Join us for Militarism and Migration Conference 2017‘s launching event!
“Clowns in Palestine Cry: Facing Mundane Surveillance, Necropenology, and Militarism,” a talk by Professor Nadera Shalhoub-Kevorkian.
Violence is central to the logic of militarism and settler colonialism. Enacted in the daily acts of harassment perpetrated by soldiers, police, settlers, and security personnel, much of the violence occurs routinely and in a mundane manner. By building on voices of Palestinians who live and witness settler colonial regimes, the presentation will analyze the intimacies of surveillance, and reveal how geo-politics, bio-politics and necropolitics are inscribed over those who live at the limits of justice. Their voices reveal the amazing ability of people to resist dispossession, and maintain closeness and togetherness under an industry of fearing the Other. Framed around the urgency of the present moment, the presentation will challenge the notion that militarism, and settler colonialism can be underwritten by human rights laws. Law under militarism and colonial racism is a sword rather than a shield, a tool of colonial oppression and militarization and/as dispossession. The talk will conclude by showing the amazing power to resist oppression.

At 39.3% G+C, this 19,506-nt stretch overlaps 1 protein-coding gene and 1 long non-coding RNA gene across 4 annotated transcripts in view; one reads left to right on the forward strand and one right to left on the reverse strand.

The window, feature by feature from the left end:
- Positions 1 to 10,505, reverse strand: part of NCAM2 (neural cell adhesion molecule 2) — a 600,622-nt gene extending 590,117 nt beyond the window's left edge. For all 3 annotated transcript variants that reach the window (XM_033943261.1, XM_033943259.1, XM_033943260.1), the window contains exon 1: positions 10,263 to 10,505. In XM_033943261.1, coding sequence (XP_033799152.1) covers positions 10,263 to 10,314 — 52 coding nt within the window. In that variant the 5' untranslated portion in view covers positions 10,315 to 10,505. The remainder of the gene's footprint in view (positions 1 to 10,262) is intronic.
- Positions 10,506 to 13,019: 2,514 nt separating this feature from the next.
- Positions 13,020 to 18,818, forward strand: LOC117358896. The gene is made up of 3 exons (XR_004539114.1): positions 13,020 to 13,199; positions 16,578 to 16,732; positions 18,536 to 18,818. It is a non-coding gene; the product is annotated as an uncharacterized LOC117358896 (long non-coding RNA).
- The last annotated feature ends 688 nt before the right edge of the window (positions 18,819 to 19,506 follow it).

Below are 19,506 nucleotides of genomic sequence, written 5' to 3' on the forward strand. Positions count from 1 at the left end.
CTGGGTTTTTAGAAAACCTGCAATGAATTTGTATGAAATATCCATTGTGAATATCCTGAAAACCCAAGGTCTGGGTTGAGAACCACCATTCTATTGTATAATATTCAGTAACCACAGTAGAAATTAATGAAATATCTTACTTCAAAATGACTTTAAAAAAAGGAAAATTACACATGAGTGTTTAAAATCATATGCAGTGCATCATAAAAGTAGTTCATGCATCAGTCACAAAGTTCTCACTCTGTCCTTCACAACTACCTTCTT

Dr. Shalhoub-Kevorkian is a Palestinian feminist activist and director of the Gender Studies Program at Mada al-Carmel, the Arab Center for Applied Social Research in Haifa. She currently serves as the Lawrence D. Biele Chai in Law at the Faculty of Law Institute of Crimonology and the School of Social Work and Public Welfare at the Hebrew University of Jerusalem. She is the author of two books, Militarization and Violence Against Women in Conflict Zones in the Middle East: The Palestinian Case Study and Security Theology, Surveillance and the Politics of Fear.
Before the talk we will have a series of panels where UCSD graduate students will share papers they submitted for our conference–schedule forthcoming.